"We have to many servers", one of my admins grumbled to me. It was true. Our server room was overflowing. We had an individual server dedicated to nearly every function that was performed within our company. Not only that, but we had a number of older 7U servers, that were low powered by today's standards, but were still being used for many critical functions.
After much discussion, it was decided that a server consolidation effort was going to be required. While there were many functions that could be moved from slower individual servers, to a few newer, more powerful servers that would not be enough. Due to the fact that many people through out our company were used to having "their own" server resistance was high for change. We needed a way to allow people to continue to have "their server" while drastically reducing our server count. The best way to accomplish this it seemed was with server virtualization.
There are several server virtualization packages available. QEMU, VMWare, XEN, and Microsoft Virtual Server R2 seemed to be the leading players. While looking at available packages VMWare was ruled out to the excessive cost. This has since changed with the beta release of VMWare server, but this was not available at the time. QEMU was ruled out due to many in our IT staff having heard of it being slower than the other virtualization engines, so it came down to XEN and Microsoft Virtual Server R2. Cost was negligible between the open source XEN and the Microsoft product, as Microsoft Virtual Server Enterprise edition was only priced at a couple of hundred dollars, well within our range of affordability (it has since become free). We decided to use the Microsoft solution owing largely to the fact that the R2 release of Virtual Server supported fault tolerant clustering using Microsoft clustering. Microsoft clustering is something our IT staff has a large amount of experience with, and our user base has come to expect the high levels of availability it affords us.
Putting Virtual Server R2 to the Test
The initial install of Microsoft Virtual Server R2 was extremely simple. Installing a virtual server was almost as easy as that. Microsoft has done a good job in making this process as painless as possible. We ran up several test servers in our development environment, and began to play with the product. We were impressed by the speed of the virtual servers, the ease of "upgrading" components such as adding RAM or network adapters to the virtualized system, and the ease of migrating virtualized systems from one virtual server host server to another. Unfortunately, not all was smooth sailing. The fail over clustering support, while functional, is rather cumbersome and time consuming to configure (you can download the clustering document here). Also, the P2V (physical to virtual) migration tools were also very difficult to use, and required the use of another Microsoft Automated Deployment Services; a product that we did not have deployed. You can view an image gallery of virtual server here.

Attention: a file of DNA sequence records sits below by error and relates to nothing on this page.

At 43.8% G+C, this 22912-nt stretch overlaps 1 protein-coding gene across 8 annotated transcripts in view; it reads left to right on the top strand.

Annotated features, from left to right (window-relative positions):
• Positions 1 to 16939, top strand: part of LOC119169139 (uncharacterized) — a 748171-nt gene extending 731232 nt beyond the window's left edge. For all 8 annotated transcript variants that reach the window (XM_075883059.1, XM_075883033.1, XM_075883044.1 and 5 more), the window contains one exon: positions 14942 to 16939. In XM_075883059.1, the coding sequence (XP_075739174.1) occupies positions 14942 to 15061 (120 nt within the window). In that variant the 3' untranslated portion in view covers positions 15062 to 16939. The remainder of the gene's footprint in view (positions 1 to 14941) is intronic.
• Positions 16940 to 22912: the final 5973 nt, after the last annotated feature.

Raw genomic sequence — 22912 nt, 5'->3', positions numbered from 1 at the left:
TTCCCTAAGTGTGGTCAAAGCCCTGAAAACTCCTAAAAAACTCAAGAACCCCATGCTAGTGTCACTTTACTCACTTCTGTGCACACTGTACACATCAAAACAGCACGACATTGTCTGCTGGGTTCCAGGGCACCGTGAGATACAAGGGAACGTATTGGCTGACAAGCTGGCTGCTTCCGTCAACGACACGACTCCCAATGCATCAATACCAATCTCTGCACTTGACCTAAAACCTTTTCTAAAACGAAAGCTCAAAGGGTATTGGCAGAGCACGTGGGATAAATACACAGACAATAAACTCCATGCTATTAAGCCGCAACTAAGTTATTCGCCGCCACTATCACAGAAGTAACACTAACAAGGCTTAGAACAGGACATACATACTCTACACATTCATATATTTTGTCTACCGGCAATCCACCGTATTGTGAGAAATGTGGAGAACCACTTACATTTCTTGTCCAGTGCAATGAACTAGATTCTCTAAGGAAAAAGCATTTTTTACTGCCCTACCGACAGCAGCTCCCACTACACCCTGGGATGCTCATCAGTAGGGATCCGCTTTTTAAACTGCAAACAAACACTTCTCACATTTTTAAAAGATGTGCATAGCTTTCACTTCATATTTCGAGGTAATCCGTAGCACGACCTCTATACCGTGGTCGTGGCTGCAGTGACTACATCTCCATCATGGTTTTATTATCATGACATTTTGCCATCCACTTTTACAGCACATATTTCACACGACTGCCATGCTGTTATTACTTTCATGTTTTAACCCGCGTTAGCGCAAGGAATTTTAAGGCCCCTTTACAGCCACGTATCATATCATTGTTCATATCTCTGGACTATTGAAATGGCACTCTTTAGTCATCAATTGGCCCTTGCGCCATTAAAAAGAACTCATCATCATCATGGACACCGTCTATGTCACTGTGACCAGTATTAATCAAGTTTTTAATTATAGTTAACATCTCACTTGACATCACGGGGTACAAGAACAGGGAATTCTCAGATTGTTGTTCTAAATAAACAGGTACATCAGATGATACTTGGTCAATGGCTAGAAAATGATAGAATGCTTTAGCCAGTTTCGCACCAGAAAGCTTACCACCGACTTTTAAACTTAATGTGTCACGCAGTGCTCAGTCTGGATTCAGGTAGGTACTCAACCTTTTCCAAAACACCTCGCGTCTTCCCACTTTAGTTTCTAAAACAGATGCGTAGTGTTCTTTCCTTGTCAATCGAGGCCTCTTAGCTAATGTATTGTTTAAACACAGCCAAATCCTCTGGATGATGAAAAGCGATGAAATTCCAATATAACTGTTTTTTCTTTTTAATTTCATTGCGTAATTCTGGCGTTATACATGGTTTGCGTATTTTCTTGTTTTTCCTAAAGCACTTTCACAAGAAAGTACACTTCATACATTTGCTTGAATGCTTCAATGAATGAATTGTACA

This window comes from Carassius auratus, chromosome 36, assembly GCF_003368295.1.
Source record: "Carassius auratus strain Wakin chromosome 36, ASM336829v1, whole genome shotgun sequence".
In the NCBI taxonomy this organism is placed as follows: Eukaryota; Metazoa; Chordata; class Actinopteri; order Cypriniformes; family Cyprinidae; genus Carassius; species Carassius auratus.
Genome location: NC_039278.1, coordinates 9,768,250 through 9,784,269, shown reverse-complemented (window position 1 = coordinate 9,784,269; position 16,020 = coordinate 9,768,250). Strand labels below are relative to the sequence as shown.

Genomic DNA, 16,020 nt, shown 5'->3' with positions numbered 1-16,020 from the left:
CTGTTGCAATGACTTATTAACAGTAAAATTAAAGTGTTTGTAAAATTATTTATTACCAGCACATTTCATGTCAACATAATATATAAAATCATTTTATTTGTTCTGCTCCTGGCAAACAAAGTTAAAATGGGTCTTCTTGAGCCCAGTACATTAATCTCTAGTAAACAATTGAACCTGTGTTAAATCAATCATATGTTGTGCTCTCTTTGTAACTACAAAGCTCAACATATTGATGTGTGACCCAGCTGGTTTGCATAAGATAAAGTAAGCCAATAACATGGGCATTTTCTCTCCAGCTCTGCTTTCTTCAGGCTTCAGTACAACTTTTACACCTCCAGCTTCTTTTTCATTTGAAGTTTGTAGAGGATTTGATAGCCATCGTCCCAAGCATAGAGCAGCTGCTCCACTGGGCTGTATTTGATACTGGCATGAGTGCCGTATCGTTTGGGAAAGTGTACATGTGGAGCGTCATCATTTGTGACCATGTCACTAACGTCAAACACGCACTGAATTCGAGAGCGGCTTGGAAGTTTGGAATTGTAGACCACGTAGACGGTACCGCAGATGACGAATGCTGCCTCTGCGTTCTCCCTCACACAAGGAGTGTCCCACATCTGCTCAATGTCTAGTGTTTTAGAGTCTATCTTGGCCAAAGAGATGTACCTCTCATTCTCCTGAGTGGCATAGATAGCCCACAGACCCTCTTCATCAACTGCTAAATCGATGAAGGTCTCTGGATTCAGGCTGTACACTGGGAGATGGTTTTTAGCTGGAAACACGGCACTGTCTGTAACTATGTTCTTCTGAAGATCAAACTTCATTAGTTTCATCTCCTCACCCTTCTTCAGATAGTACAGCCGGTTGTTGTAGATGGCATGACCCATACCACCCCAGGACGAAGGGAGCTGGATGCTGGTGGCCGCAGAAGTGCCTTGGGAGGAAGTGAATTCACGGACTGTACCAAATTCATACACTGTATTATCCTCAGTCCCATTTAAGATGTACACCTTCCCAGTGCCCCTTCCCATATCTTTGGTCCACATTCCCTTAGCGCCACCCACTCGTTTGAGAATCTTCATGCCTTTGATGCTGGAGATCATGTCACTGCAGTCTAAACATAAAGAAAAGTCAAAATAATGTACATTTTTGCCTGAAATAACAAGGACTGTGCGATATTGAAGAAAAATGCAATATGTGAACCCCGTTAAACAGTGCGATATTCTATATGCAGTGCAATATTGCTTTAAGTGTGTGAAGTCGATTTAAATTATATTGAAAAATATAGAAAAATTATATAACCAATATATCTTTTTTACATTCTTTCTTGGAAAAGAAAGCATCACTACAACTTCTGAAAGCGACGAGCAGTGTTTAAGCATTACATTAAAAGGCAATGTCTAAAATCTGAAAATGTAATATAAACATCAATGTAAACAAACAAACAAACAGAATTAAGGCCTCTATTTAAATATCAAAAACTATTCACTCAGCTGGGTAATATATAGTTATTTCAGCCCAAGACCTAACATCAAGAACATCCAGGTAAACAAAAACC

Right Tool for the Job?
We have been very happy with Microsoft Virtual Server R2. While the road has not always been the easiest, due to the current state of clustering and P2V migration, we have been extremely happy with the product. Currently we have 15 virtual system deployed into production among 2 virtual server hosts. We run a variety of services from these boxes, including our Exchange Front End server, our accounting and payroll servers, and our SharePoint Services environment. Users for the most part have not even noticed the changeover from physical to virtual, though there have been some complements about faster performance on some of the servers. This is due to the hard drives of the virtual systems being on high performance SAN storage, and the host servers being much faster than their previous physical servers. This consolidation has reduced a total of 42U worth of rack space down into 8U, this is a huge saving in our cramped data center. Microsoft Virtual Server R2 has definitely been the Right Tool for the Job!